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Congress, military spar - the cost of war, $357 billion
Bostom Globe
Bryan Bender
December 4, 2005

WASHINGTON -- The Defense Department is preparing its seventh supplemental budget request for the wars in Iraq and Afghanistan, but congressional overseers and government watchdog groups are warning that gaps in the Pentagon's accounting methods make it difficult to monitor how the armed services have spent more than $300 billion since the war on terror began.

The nonpartisan Congressional Research Service has said that confusing Pentagon accounting procedures, as well as bookkeeping lapses, have complicated the legislative branch's ability to track billions of dollars that have been spent on military contracts and operations.

The CRS, a branch of the Library of Congress, said those lapses have increased the likelihood that funds could be misused.

"They should and could do a better job on providing at least basic estimates about where the money is going," said Steve Kosiak, of the Center for Strategic and Budgetary Assessments.

"It is a wartime environment, and it may not be your first priority, but this has been going on since 9/11," a budget analyst.

The CRS report, which was prepared for lawmakers but was not released publicly, cautioned that "gaps and inconsistencies" in the Pentagon's accounting efforts "sometimes make it problematic to reconstruct costs."

The Defense Department, the report said, "has not provided an overall reckoning of these funds by mission or military operation," adding that Congress has yet to receive a "transparent accounting" of money it has already allocated to the war effort. It said lawmakers need to "to ensure accurate accounting in the future."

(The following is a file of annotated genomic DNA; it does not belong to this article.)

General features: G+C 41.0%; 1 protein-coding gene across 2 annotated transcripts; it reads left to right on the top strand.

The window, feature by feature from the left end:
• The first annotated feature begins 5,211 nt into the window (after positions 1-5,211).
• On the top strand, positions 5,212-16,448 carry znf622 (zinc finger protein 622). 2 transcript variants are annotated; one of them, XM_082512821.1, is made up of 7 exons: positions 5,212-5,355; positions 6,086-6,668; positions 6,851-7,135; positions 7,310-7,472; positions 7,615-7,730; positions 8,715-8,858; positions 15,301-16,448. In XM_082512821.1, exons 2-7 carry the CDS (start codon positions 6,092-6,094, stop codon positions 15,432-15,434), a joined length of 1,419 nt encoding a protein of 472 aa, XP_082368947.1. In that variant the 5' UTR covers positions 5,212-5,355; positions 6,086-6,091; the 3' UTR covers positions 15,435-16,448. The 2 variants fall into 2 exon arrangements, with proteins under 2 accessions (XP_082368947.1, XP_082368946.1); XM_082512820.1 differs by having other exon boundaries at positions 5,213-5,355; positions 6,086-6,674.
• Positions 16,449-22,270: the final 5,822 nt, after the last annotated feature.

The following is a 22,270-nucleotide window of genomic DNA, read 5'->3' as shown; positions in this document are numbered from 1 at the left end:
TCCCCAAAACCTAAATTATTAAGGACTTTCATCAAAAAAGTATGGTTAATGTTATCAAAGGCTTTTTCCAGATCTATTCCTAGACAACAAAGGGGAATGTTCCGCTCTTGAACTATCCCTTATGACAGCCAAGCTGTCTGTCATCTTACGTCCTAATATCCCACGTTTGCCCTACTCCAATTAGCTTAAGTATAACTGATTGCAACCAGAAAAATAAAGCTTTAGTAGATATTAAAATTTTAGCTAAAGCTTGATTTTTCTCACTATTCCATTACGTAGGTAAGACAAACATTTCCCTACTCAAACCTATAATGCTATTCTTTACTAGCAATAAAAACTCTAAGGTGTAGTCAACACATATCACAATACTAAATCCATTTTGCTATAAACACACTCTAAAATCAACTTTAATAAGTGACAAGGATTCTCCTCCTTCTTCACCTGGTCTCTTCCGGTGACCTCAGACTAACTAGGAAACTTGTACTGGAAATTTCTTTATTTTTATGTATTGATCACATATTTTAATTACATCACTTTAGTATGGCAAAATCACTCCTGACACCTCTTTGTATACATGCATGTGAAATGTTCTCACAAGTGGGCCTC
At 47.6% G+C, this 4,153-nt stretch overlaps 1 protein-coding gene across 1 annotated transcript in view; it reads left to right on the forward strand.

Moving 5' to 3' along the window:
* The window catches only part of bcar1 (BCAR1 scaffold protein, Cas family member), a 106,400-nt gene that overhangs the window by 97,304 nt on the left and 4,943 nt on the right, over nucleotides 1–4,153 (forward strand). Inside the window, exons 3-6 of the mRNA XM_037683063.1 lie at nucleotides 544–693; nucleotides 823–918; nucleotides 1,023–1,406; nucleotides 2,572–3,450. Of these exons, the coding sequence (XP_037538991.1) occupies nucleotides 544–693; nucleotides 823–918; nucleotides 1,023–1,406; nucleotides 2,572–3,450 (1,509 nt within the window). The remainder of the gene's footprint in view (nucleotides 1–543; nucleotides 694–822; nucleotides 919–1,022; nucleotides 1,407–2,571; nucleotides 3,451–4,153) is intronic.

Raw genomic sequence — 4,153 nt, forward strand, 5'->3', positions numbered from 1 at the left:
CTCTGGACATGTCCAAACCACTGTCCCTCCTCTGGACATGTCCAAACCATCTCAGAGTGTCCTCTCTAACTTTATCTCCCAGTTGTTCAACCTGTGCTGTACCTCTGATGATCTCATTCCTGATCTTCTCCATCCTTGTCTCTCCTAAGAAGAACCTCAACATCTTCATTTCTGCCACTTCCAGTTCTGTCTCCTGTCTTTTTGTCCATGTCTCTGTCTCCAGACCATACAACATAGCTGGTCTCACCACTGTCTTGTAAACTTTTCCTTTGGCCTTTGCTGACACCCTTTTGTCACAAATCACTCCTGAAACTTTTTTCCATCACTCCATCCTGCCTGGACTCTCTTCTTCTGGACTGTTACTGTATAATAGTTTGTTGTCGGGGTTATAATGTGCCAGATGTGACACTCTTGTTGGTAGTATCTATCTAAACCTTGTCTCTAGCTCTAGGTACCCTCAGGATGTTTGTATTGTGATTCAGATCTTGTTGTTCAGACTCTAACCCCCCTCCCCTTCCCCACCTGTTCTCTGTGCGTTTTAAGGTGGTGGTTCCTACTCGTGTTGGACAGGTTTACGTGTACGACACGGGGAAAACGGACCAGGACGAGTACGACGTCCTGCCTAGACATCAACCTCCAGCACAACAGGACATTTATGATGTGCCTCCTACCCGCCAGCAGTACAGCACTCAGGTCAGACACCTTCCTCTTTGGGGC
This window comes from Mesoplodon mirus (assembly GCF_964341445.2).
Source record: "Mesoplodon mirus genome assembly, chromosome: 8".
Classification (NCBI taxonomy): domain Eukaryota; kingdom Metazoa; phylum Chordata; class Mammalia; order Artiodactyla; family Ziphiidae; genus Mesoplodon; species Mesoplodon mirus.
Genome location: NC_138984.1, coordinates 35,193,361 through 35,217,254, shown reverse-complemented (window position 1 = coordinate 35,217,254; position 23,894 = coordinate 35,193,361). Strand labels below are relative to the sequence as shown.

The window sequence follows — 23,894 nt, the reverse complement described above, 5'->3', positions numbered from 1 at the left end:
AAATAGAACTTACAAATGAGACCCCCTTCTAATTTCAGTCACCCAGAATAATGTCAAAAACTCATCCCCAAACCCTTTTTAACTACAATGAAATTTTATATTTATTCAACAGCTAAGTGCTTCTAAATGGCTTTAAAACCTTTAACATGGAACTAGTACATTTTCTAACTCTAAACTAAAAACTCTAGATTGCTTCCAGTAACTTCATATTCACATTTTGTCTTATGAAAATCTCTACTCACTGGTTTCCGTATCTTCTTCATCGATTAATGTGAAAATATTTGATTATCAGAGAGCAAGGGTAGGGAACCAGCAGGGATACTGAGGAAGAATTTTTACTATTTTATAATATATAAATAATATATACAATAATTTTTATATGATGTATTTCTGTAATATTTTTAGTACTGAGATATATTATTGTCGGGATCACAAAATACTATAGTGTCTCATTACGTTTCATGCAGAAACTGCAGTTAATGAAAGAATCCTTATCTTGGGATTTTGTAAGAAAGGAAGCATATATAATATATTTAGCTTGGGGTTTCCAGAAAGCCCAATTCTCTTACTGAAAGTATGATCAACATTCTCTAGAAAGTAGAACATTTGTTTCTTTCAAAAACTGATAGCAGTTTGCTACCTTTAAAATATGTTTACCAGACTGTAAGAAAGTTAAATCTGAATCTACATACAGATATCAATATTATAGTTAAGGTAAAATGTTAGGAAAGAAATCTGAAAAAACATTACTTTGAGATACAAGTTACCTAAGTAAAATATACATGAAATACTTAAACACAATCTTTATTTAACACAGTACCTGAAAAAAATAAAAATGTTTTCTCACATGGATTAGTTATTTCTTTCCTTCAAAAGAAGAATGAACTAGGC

Asked about the congressional report's findings, Pentagon officials said in a statement that the department "disagrees with the implication that funding is not accounted for or justified."

"The Department of Defense has a comprehensive cost reporting system that reports obligations by military operation, by military service, by month, and by fiscal year," the statement said. "This system has captured the costs of the global war on terror since September 11, 2001."

The new request, a package administration and congressional officials said could total as much as $35 billion, including $5 billion for the new Iraqi security forces, would be on top of nearly $50 billion already set aside for next year by lawmakers. The officials said the new money for training and outfitting the Iraqi security forces reflects President Bush's priority of replacing American forces with Iraqi units as quickly as possible.

Pentagon officials said they are currently meeting with commanders in the field to assess their budget needs for the coming year, but will definitely need more than the nearly $50 billion already designated for 2006.

"The Department has not made any decisions," said a spokeswoman, Lieutenant Colonel Rose-Ann Lynch. "The Department is constantly working with the [military] services, as well as the combatant commands, to assess the requirements in the global war on terror. These requirements are based on the conditions in the field."

The funds for Iraqi forces would be on top of the $10.6 billion already budgeted for 2005 and 2006, according to Lieutenant General Martin Dempsey, commander of the Multinational Security Transition Command.

Dempsey told reporters via telephone from Iraq Friday that most of those funds will have been spent by early next year and said that US and Iraqi officials will soon "have a better idea of what a potential supplemental will be."